This newly popular dish can be a good choice for not only South Korean fans but also cheese lovers. What? Yes. They boil rice cakes, beef and vegetables in the Korean chili soup, similar to the Chinese hot pot. Then add the stringy goodness of cheese.
The cheese is boiled with the sweet and spicy Korean chili in the hot pot, turning soft and thick. The rice cakes are stuffed with cheese for added flavor as well. With rice cakes in the mouth, Korean songs on the ears and pictures of South Korean pop stars in front of your eyes, it feels like travelling to South Korea.
According to Zhang Liang, the shop manager, the rice cake hot pot, already popular in South Korea for a long time, was brought to cities like Shanghai years ago, and has gained some popularity since last year in Dongguan. “Such dishes are most loved by young ladies and couples here,” said Zhang.
Legend has it that back in time of war, South Korean soldiers who lacked meat created the hot pot to kill the hunger by boiling the sausages and ham leftover in the soup with chili sauce.
Ao Sai Ao
Address: Wal-Mart Building, Hongfu Rd, Nancheng
I Scream for Spicy Ice-Cream
If you are tired of eating the same thing followed by the same old desserts, maybe a salty or spicy flavored ice-cream made to order in a ‘lab’ could add a little novelty to your dates.
As I watched the waitress pour some liquid nitrogen into the milk sauce in a chemical apparatus, lots of smoke came out. Then the ice-cream was made and served in just one minute.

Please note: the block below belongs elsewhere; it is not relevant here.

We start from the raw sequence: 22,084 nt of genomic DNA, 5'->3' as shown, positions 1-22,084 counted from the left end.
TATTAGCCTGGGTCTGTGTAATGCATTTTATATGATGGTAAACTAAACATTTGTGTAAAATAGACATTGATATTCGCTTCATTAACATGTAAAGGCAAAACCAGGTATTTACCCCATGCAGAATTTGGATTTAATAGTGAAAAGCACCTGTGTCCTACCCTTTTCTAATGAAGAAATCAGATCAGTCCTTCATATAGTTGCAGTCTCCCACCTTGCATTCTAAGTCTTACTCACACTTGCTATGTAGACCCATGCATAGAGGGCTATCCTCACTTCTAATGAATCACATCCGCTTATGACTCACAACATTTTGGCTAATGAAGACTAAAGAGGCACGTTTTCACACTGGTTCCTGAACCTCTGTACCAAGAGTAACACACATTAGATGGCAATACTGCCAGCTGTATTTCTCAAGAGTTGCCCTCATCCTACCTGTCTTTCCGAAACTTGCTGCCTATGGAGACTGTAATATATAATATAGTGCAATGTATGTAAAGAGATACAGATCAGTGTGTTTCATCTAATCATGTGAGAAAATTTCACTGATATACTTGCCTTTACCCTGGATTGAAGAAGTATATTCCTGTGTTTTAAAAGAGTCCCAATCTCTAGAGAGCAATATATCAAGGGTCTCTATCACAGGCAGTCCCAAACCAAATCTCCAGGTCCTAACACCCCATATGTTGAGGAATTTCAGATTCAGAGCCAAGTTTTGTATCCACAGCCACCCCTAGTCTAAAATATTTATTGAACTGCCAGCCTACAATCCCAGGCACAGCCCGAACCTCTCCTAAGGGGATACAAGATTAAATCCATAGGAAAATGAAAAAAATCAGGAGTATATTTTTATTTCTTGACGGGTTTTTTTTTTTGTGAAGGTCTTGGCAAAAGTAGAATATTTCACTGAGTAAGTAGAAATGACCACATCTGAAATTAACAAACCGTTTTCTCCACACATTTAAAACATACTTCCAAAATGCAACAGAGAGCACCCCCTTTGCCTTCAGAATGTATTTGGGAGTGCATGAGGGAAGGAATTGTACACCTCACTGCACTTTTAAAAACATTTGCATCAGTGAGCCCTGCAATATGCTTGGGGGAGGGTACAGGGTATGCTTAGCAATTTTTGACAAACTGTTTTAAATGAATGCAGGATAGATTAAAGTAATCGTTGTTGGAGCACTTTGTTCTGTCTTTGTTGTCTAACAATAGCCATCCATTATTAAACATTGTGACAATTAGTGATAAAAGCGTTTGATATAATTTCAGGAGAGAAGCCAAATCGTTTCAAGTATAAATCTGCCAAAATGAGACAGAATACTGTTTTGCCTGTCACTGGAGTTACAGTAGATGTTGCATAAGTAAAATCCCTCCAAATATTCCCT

Dongguaners are lucky enough to be able to experience a new stage in cooking methods—the molecular ice-cream. With liquid nitrogen, the milk and sugar are turned solid in a flash, making it very smooth without ice crystals. Careful though, it melts very fast.
The one I ordered was crisp and salty, yet not so overpowering as to cover the sweetness of the cream. Spicy, peanut-chocolate and the caramel sea-salt are the most special. They even have a crispy toast flavor and change new flavors every other month.
The brand was founded by Zheng Kanghong in Hong Kong. The first Lab Made chain store opened in Shanghai in September of 2014. This shop in Dongguan is one of the only three in Guangdong Province; the other two are in Shenzhen. The owner of the Dongguan shop studied in Hong Kong and found the shop in Hong Kong interested crowds of customers queuing in long lines.
Address: One Mall near H&M, Nancheng
Sandwich Shop Mocks Little Eaters
If you don’t keep watch, life can become boring sometimes. A challenge, however, could change that. Have you challenged yourself to find a challenge? Will a food challenge do?
In one of two cafes with Portuguese-styled dishes in Dongcheng, you have an opportunity to challenge your stomach and get a free meal. OK, the rules are simple. You have to finish the Portuguese-styled Parto, a big four layer sandwich-like dish, in 15 minutes. If you can’t, you can roll the dice to see how much discount you can get.
I went to the restaurant with a friend who was hungry and brave enough to take the food challenge. She conquered three layers of bread and three strong sausages confidently and gracefully. In the last three minutes she was too full to eat any more, with one last layer of fat bread smiling cunningly on the plate.
Chef Ricardo said the original Parto is three layers with only meat in it, such as ham and bacon. It was covered all by cheese. He added corn, tomatoes and boiled eggs to suit Chinese patrons’ needs. He also made it bigger to suit the challenge. The food here is simple, but if you’re in the mood for something different, who cares.
Address: Global Plaza, Dongcheng